Monica McCarthy | EurekAlert!
Study offers new theoretical approach to describing non-equilibrium phase transitions
27.04.2017 | DOE/Argonne National Laboratory
SwRI-led team discovers lull in Mars' giant impact history
26.04.2017 | Southwest Research Institute
More and more automobile companies are focusing on body parts made of carbon fiber reinforced plastics (CFRP). However, manufacturing and repair costs must be further reduced in order to make CFRP more economical in use. Together with the Volkswagen AG and five other partners in the project HolQueSt 3D, the Laser Zentrum Hannover e.V. (LZH) has developed laser processes for the automatic trimming, drilling and repair of three-dimensional components.
Automated manufacturing processes are the basis for ultimately establishing the series production of CFRP components. In the project HolQueSt 3D, the LZH has...
Reflecting the structure of composites found in nature and the ancient world, researchers at the University of Illinois at Urbana-Champaign have synthesized thin carbon nanotube (CNT) textiles that exhibit both high electrical conductivity and a level of toughness that is about fifty times higher than copper films, currently used in electronics.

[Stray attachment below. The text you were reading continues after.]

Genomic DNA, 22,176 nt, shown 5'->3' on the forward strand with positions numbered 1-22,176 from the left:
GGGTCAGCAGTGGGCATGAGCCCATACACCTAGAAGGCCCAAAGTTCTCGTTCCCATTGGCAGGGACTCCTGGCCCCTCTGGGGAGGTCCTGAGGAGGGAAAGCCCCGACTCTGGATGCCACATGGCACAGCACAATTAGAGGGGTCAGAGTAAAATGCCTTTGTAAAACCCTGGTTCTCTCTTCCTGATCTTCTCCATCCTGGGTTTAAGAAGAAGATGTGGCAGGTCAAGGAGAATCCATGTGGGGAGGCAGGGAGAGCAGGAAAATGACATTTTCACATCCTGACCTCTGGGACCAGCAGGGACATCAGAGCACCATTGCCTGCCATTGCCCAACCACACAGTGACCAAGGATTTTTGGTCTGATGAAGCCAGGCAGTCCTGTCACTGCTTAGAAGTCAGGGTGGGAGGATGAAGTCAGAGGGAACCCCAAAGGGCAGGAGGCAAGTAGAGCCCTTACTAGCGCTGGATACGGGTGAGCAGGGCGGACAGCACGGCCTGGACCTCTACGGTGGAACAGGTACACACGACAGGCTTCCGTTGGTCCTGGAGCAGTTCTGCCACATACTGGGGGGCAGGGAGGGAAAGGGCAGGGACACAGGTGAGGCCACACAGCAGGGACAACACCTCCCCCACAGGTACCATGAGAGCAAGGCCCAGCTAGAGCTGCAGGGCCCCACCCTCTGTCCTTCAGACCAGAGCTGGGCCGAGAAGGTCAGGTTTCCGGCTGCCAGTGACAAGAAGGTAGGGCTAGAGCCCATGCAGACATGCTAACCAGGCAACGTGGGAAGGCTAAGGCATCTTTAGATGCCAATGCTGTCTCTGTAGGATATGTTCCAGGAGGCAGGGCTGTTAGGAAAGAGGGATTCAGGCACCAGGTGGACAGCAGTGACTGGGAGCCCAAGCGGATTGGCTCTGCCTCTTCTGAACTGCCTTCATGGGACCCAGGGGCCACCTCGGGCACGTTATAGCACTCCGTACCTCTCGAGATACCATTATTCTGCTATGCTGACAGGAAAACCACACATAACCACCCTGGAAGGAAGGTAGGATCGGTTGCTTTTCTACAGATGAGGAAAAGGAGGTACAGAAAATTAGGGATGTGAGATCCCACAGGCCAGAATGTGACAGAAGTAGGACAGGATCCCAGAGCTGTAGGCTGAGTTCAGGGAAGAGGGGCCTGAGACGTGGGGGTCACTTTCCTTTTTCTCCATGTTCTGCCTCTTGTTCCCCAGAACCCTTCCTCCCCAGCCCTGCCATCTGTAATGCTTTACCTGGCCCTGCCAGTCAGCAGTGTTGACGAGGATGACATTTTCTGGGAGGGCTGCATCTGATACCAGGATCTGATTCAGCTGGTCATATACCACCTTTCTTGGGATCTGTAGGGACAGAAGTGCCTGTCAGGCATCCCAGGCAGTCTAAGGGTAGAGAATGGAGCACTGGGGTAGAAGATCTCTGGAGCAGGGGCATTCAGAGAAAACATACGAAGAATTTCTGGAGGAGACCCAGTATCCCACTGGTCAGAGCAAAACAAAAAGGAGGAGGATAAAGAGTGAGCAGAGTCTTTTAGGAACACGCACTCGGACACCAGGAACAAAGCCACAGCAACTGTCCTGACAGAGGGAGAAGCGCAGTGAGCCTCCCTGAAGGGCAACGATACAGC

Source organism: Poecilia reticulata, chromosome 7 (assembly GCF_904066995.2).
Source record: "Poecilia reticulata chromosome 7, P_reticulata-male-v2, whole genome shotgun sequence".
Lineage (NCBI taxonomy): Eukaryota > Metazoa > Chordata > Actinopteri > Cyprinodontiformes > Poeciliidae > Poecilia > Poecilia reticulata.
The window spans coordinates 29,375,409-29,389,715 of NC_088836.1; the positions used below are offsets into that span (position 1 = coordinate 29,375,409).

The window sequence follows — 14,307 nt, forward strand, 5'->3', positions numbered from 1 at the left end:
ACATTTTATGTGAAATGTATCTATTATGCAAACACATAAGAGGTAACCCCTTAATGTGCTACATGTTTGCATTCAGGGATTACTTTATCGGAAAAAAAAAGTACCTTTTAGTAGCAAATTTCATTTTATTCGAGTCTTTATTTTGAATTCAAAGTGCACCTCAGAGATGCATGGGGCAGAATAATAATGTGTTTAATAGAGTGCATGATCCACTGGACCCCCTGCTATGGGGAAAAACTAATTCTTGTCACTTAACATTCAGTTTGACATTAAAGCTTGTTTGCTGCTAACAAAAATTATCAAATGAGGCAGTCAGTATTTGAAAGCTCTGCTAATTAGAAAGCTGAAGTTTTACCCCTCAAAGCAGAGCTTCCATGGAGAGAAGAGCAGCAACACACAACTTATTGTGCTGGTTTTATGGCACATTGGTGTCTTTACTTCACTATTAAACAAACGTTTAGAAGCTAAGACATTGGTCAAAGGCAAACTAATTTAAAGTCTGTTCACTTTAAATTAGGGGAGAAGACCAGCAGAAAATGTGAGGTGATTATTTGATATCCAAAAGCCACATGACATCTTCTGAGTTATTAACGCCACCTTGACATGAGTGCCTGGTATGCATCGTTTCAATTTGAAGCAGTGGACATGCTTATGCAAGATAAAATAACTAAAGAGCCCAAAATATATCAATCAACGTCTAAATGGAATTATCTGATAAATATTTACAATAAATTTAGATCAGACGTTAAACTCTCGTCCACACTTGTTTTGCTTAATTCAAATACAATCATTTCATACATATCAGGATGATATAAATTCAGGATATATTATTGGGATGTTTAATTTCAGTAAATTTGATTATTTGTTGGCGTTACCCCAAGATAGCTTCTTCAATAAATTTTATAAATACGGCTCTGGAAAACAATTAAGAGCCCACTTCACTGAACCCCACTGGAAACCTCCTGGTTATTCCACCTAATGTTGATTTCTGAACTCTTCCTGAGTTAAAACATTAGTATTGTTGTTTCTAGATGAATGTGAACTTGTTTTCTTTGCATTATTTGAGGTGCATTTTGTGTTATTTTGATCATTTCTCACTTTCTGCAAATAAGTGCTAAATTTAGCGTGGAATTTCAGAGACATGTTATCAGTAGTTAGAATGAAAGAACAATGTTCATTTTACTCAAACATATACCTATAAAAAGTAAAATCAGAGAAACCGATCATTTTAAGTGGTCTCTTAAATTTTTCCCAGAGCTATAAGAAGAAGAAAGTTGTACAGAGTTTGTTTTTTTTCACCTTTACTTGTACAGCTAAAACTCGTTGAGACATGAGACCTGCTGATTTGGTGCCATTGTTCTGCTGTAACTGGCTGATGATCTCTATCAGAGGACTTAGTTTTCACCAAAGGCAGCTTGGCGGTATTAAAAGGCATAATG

"The structural robustness of thin metal films has significant importance for the reliable operation of smart skin and flexible electronics including...
The nearby, giant radio galaxy M87 hosts a supermassive black hole (BH) and is well-known for its bright jet dominating the spectrum over ten orders of magnitude in frequency. Due to its proximity, jet prominence, and the large black hole mass, M87 is the best laboratory for investigating the formation, acceleration, and collimation of relativistic jets. A research team led by Silke Britzen from the Max Planck Institute for Radio Astronomy in Bonn, Germany, has found strong indication for turbulent processes connecting the accretion disk and the jet of that galaxy providing insights into the longstanding problem of the origin of astrophysical jets.
Supermassive black holes form some of the most enigmatic phenomena in astrophysics. Their enormous energy output is supposed to be generated by the...
The probability to find a certain number of photons inside a laser pulse usually corresponds to a classical distribution of independent events, the so-called...
Microprocessors based on atomically thin materials hold the promise of the evolution of traditional processors as well as new applications in the field of flexible electronics. Now, a TU Wien research team led by Thomas Müller has made a breakthrough in this field as part of an ongoing research project.
Two-dimensional materials, or 2D materials for short, are extremely versatile, although – or often more precisely because – they are made up of just one or a...
20.04.2017 | Event News
18.04.2017 | Event News
03.04.2017 | Event News
27.04.2017 | Life Sciences
27.04.2017 | Physics and Astronomy
27.04.2017 | Earth Sciences